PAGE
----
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Would it be possible to produce a pair of human brains that are connected by a wormhole that has each end inside one of the brains? What I had in mind is that the wormhole would have neurons inside it so that nerve signals could travel through the wormhole to keep the brains connected. Each brain would be in a different universe so the wormhole inside the two brains would connect two different universes. Also would it be possible for one of the brains that is connected through the wormhole to be poisoned and for the other to be unpoisoned or would poisoning one of the brains poison the other brain?

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    $\begingroup$ I'd recommend reading The Light of Other days. Similar technology comes up as a plot point later in the book. $\endgroup$ – Joe Bloggs Jan 4 '16 at 12:16
  • $\begingroup$ @JoeBloggs I just recommend reading that book. It's been 10 years since I read it, but I remember it being really good. Kind of the inspiration for my answer actually $\endgroup$ – AndyD273 Jan 11 '16 at 15:04
  • $\begingroup$ If you have the technology to identify and traverse other universes, and to create and maintain stable wormholes that don't produce deadly radiation, wouldn't there be an easier way to do it? *Like entangled computer chips? $\endgroup$ – Zxyrra Nov 20 '16 at 0:31
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One possibility is that the brains have implanted hardware that controls the brain to machine to wormhole interface.

The way I understand the science, a wormhole would be a sub-atomic, quantum type thing. Not something that you could put anything real through. A signal of exotic energy on the other hand could possibly work.

As to how two brains in separate universes got linked, a version of the multiverse theory, where the same person in two parallel universes had the same idea, created similar hardware and turned it on at the same time...

As to the poisoning part, no fluids would be able to go through, so no poison can cross, unless it's thought based like snow crash.

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Sixth dimensional quantum entanglement is the way to go.

From Wikipedia:

Quantum entanglement is a physical phenomenon that occurs when pairs or groups of particles are generated or interact in ways such that the quantum state of each particle cannot be described independently — instead, a quantum state may be given for the system as a whole.

So if you entangle two particles, put them in seperate human brains, somehow link them up to said brain and allow them to send information to one another by stimulating neurons you got a pretty much undetectable way to communicate between said brains. Having this work on brains in different dimensions... I'm not sure if it works, given that science has yet to pull this off (I think).

As for the poison? Make it some kind of overload on the entangled part of the brain and give the person a seizure, or send a constant annoying buzzing sound, make the person smell rotten bananas 24/7 or trick the brain into making an excess of something that's dangerous to have inside of your body in large amounts or stop making certain things that you need in order to live.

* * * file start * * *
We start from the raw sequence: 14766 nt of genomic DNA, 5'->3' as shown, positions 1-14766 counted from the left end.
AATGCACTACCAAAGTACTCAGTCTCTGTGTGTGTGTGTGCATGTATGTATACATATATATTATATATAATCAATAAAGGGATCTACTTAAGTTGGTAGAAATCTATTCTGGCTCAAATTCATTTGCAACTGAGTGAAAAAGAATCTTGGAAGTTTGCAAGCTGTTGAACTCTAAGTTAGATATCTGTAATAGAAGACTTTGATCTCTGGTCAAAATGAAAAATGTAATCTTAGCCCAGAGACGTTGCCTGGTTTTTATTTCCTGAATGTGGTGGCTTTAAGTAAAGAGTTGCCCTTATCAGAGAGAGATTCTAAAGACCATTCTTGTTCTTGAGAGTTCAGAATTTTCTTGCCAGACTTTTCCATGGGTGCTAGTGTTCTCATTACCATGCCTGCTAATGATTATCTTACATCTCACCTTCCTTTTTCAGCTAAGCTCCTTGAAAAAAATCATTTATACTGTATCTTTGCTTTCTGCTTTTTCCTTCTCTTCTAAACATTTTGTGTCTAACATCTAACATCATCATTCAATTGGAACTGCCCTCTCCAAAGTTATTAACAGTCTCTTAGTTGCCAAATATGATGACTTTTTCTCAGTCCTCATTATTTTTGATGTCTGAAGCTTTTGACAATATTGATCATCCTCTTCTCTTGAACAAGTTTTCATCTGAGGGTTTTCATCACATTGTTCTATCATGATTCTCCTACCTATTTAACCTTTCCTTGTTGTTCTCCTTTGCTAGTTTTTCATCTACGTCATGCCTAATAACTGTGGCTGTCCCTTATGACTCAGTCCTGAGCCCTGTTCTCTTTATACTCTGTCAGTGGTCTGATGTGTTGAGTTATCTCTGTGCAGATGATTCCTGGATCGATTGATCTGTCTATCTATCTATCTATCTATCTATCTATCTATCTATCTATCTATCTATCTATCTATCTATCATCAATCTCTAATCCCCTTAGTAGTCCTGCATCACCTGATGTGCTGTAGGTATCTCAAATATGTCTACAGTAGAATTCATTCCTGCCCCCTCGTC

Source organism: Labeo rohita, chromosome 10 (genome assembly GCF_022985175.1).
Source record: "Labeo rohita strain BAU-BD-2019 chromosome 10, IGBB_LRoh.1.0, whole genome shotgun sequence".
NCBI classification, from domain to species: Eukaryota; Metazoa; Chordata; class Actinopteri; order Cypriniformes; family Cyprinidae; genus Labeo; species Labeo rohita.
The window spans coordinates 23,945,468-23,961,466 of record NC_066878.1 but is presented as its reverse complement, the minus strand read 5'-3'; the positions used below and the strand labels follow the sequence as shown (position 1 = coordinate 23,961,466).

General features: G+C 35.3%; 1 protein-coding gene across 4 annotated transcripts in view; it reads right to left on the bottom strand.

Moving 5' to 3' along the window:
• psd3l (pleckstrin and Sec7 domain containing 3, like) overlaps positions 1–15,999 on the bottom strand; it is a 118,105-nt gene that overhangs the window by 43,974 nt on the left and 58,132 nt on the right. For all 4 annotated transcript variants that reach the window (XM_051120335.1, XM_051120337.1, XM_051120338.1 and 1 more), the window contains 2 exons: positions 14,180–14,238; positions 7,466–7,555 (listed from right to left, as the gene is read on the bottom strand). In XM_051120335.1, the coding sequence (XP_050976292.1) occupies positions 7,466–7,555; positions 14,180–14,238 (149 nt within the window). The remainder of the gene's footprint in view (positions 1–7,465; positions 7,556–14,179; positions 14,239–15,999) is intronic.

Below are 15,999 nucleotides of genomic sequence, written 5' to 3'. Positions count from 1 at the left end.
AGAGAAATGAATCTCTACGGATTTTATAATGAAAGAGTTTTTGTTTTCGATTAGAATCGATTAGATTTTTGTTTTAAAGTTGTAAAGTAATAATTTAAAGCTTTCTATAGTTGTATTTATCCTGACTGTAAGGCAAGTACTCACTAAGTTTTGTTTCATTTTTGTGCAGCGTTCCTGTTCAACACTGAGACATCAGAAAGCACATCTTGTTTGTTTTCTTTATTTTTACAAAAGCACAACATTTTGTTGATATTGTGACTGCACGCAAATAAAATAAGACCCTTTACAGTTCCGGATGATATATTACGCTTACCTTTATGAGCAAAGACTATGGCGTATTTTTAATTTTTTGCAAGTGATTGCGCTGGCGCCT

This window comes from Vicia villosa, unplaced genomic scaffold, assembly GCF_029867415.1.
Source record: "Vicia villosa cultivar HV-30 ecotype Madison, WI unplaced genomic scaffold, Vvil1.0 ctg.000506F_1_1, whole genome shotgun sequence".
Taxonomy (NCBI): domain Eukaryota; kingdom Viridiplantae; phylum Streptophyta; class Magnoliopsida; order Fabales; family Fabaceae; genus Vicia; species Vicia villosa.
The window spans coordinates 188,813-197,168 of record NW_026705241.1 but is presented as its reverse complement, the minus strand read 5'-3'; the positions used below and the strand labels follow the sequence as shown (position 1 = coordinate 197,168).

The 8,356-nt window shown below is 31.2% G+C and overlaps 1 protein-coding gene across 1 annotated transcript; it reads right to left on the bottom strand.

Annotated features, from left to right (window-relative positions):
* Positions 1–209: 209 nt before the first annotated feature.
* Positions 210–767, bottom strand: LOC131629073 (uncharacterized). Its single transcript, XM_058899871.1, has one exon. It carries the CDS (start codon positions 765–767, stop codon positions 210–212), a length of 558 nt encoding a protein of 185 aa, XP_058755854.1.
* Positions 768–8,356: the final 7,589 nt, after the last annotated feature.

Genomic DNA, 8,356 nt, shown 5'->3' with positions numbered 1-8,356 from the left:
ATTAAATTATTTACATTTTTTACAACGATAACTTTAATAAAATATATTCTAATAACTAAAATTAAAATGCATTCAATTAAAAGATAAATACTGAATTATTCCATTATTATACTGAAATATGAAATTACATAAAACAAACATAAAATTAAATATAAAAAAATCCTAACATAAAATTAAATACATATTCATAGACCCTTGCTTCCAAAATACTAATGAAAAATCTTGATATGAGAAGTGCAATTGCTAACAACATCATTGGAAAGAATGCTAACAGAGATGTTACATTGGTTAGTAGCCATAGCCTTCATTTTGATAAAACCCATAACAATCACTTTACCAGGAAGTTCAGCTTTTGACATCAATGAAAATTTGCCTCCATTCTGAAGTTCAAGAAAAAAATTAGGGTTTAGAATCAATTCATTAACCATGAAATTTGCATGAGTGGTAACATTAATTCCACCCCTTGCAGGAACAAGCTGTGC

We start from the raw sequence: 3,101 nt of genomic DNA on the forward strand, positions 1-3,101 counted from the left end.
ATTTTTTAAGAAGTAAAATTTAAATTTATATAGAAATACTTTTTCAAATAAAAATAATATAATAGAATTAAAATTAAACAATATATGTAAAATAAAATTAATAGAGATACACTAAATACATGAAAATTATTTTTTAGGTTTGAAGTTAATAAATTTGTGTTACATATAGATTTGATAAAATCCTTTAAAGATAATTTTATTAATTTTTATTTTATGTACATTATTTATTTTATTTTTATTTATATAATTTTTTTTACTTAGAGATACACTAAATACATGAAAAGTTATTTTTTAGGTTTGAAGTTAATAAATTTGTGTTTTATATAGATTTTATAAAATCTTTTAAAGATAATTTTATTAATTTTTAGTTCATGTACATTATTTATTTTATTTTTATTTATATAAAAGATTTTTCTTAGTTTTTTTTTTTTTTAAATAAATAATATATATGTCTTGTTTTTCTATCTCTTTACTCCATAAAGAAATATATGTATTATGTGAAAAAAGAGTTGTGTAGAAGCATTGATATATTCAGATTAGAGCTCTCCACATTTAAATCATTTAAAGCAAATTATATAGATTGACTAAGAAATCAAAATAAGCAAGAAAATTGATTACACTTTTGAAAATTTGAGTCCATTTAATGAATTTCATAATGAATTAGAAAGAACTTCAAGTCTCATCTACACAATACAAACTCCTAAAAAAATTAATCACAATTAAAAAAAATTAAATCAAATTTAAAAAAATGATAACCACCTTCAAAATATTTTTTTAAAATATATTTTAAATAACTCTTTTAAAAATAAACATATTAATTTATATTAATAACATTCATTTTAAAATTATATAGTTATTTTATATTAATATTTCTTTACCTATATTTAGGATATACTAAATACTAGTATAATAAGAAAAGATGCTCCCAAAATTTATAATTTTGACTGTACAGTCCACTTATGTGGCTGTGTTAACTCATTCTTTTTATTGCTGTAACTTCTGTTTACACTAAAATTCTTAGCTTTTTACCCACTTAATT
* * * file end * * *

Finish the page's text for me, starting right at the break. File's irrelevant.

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    $\begingroup$ But being entangled won't allow you to send a message. See instead "ER=EPR" talks from Leonard Suskind. $\endgroup$ – JDługosz Jan 11 '16 at 9:07
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    $\begingroup$ I have to down vote. Entangled particles looses their entanglement when they are observed. It will only work for once. $\endgroup$ – Cem Kalyoncu Nov 19 '16 at 18:17
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    $\begingroup$ Could you explain how the sixth dimensional part is relevant? In a 3D world why wouldn't regular dimensional entanglement work fine? You may not be wrong but please elaborate. $\endgroup$ – Zxyrra Nov 20 '16 at 0:27
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Sync brain activity across the wormhole using light or radio.

Neurons communicate via chemical signalling. Getting this to work across a wormhole could be tricky. One possibility is optogenetics -- controlling brain activity with light (via genetic modification of neurons to express light-sensitive ion channels). This would allow you to use a wormhole which might only be able to handle the transmission of simple photons, as opposed to the more complex organic chemicals that neurotransmitters are composed of. Similarly, some sort of brain-computer interface might allow EM spectrum transmissions across the wormhole bridge; some methods such as fMRI are non-invasive. Both of these technologies are in active development, a bonus for realism.

As far as poisoning goes, it would depend on what was used. Something chemical in nature which simply caused cell death or the imbalance of neurotransmitters in one brain -- through the overdose of an SSRI, for example -- would not affect its twin, as you were only using the wormhole bridge to transmit the changes in existing chemical potentials, and you could not transmit the introduction of a physical substance. However, if the poison merely tricked the first brain into triggering a harmfully large dump of an extant quantity of neurotransmitters, then this action could be "mirrored" to the neurally linked twin. Likewise, the syncing transmission of the "death throes" of a poisoned brain could very possibly cause damage to its twin (unless, perhaps, there were countermeasures in place to cut off the receiver in the event of anomalous brain activity from the sender).

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